Sr. Veera together, “Mamma” for migrants

As Sr. Veera Bara walks the streets of a small town on the Italian island of Sicily, she shares God’s love with the many migrants she meets in their difficult circumstances.

By Sr. Margaret Sunita Minj

In August 2019 I spent two weeks with Sr. Veera Bara in Caltanissetta, Sicily. Walking through the streets, migrants willingly raised their voices from afar, shouting “Mamma” as they greeted us.

Sr. Veera Bara began working with refugees here in 2015. A member of the Sisters of Mercy of the Holy Cross, Ingenbohl, Sr. Veera taught them Italian, helping them obtain necessary documents and medical care in case of bad health. health. These migrants did not know his real name. For them, she was “Mamma”.

When I asked her how she finds the courage to do this difficult task, Sr. Veera replied: “The motto of our founder, Father Theodosius Florentini, “The need of time is the will of God”, helps me to overcoming religious and cultural barriers. It gives me the courage to move forward in helping others.” Blessed Mother Maria Theresia Scherer, the co-foundress, used to say: “Everything is possible with God and for God”.





Sr Veera’s family members including nieces and nephews

Sr. Veera was born on July 13, 1957 at Neematoli, Farsabahar in the Chhattisgarh district of India. Six months later, his father died. She has two older brothers and a sister. Her family prayed evening prayers at home and Veera participated in sodality for the children. On occasion, she led the prayers and songs of the village. The seeds of religious life sown, she joined the Sisters of the Holy Cross in 1978 after attending one of their schools, making her first vow on December 8, 1982.

Sr. Veera accepted an invitation to work as a missionary in Uganda. She left for her new mission in October 1993, accompanied by three other sisters. It was a challenge to adapt to the new environment, language, culture and people. “It taught me to be more patient, more courageous, more mission-oriented,” she said. The acceptance, support and love received from her sisters, the local population and her superiors helped her fulfill various roles of pastoral and social worker, vocation promoter, formator, superior and as a counselor during her 22 years there.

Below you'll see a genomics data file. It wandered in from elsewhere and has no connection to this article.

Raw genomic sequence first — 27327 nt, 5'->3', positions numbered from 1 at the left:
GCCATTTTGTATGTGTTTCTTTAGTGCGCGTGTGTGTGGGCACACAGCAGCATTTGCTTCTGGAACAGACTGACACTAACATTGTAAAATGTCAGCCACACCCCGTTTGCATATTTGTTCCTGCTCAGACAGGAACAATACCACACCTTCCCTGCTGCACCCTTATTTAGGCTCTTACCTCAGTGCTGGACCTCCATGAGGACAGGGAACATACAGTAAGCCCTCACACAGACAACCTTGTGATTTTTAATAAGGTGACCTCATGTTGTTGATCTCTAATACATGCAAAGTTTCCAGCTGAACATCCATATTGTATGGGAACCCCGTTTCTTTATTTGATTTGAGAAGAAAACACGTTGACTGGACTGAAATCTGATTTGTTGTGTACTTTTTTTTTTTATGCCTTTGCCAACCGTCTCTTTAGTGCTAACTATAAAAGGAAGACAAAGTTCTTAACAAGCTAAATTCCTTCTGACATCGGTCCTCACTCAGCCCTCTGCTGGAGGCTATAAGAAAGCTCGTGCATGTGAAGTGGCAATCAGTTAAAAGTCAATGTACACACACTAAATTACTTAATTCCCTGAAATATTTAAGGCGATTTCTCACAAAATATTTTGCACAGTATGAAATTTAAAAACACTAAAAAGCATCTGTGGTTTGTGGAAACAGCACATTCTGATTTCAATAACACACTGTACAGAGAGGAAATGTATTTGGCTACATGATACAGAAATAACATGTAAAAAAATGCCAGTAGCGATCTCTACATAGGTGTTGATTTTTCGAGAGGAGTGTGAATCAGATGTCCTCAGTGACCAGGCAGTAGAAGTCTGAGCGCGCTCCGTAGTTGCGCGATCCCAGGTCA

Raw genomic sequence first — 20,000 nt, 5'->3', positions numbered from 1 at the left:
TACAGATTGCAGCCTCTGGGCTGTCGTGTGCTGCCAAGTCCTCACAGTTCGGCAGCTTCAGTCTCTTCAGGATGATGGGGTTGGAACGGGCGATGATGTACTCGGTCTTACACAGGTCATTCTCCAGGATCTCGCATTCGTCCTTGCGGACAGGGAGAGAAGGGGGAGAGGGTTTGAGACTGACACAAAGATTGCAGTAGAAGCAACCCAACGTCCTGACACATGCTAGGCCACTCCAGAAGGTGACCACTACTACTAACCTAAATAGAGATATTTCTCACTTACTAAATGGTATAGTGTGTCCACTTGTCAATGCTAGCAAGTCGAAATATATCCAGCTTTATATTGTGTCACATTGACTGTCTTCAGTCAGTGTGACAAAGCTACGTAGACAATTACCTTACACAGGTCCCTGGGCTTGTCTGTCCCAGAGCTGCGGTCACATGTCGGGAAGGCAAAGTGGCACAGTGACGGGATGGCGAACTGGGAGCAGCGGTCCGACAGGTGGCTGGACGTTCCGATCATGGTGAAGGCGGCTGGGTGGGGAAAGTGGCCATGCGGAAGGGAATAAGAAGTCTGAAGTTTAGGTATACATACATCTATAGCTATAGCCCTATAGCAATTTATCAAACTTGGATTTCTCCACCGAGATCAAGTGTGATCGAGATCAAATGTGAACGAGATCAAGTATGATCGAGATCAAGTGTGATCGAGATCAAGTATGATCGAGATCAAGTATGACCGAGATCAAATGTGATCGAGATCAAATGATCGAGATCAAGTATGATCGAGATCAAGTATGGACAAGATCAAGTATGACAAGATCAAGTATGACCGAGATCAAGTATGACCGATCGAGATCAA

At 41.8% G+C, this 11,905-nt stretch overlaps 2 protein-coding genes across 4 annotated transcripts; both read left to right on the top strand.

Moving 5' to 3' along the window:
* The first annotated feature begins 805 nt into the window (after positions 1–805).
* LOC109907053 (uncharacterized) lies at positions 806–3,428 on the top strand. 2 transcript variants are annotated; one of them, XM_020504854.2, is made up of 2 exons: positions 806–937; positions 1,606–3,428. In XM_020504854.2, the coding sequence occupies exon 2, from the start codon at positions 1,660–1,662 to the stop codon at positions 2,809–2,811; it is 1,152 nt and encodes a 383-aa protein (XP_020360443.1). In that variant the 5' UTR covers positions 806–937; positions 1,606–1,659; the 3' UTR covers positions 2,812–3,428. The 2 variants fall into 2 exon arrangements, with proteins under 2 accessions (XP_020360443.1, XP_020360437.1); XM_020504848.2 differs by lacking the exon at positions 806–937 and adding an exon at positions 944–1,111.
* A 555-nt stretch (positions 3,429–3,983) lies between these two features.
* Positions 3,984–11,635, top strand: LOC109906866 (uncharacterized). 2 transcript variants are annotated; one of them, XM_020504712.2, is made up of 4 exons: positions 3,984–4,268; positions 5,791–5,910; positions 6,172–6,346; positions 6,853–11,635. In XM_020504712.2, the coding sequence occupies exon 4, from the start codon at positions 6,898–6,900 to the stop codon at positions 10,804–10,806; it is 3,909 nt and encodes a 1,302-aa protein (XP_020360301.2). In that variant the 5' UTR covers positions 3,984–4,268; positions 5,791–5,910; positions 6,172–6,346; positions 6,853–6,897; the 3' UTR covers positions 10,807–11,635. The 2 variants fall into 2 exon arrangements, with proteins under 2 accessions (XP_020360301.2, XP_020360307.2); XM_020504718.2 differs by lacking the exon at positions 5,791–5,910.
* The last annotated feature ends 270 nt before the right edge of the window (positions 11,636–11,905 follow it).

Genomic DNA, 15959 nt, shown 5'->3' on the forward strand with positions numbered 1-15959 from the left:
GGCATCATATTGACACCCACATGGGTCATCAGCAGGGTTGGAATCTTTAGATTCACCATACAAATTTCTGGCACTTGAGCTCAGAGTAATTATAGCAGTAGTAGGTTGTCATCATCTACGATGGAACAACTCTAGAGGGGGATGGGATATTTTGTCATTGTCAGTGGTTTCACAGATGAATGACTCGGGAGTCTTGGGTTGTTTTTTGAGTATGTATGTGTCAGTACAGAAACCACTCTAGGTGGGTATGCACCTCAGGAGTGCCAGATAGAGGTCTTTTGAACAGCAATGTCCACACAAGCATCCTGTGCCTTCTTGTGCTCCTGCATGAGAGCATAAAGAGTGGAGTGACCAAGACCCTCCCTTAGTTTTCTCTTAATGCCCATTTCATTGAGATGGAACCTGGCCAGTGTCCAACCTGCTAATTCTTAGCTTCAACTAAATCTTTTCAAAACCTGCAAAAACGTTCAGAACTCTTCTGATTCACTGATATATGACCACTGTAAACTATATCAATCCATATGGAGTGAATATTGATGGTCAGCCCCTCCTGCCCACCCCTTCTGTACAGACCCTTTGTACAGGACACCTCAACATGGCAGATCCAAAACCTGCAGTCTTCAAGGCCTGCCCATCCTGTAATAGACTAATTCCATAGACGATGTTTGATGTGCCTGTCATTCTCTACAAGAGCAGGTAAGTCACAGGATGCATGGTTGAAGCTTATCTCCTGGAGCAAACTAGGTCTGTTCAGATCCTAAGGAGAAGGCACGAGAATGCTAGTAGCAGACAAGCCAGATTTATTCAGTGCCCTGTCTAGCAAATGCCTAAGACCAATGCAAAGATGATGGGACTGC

Sr Veera in Uganda




Sr Veera in Uganda

In 2015, Sr. Veera received another call to go to Sicily to live in an international inter-congregational community. This community was created at the request of Pope Francis who had heard the cry of migrants on Lampedusa in 2013. Pope Francis expressed his desire for nuns to work among migrants at the International Union of Superiors General (UISG).

On the occasion of the 50e anniversary of the foundation of the UISG in 2015, the superiors general decided to open 2 centers in Sicily to help refugees. Religious from various congregations were invited to form a community and work together in it. 10 sisters were selected, from 9 countries, and from 8 different institutes.

Sr. Veera, along with the other 9 sisters, arrived in Rome in September 2015 and received basic instruction in Italian. On December 2, after the general audience, the group received the blessing of Pope Francis to begin their new mission in Sicily.

10 sisters who formed the inter-congregational community, with UISG Executive Secretary, Sr Pat Murray (centre)




10 sisters who formed the inter-congregational community, with UISG Executive Secretary, Sr Pat Murray (centre)

Once again everything was new – where, how to start, unknown challenges… Motivated by the charism and the motto of her congregation, she took one courageous step after another. At one point, she was asked to accompany 20 Nigerian women staying at a local nunnery. Her experience with them taught her a lot about trafficking. These physically, mentally and spiritually broken young women needed someone who could listen to them, understand them and love them as they were.

In October 2016 she moved to Caltanissetta. There she was shocked to find around 170 Muslim refugees living in the open in grass tents, with no water, food, medicine, minimal clothing and little hygiene. Their cry for basic necessities made him forget his own small difficulties.

The presence of the sisters helped remind the migrants that God (whom they call Allah) was with them, and the wellspring of hope began to blossom in their broken hearts. Their trust, respect, concern and love freed Sr. Veera from her fear of meeting them. They met migrants in the streets, in refugee camps, in hospitals, in families, in churches.

In April 2017, she took the next step and started teaching Italian to migrants. To his surprise, within days his class was filled with 25 to 30 boys who liked his teaching method.

Sr. Veera also became a mediator between migrants and religious leaders, doctors’ lawyers, police and school authorities in Caltanissetta. Through it all, something her late brother had told her came true: “You have left your family and you will find many homes and loving people. Wherever you go, you will find your family, your brothers and sisters. She began to feel like a member of these migrant families, sharing their poverty and their struggles.

“I am happy,” Sr. Veera told me, “when migrant families consider me as a member of their family and share their joys and sorrows. Pakistani and African migrant children, young men, women, all call ‘Mamma'”.

After 5 years of service among migrants in Sicily, Sr. Veera returned to Uganda, where she continues her mission.

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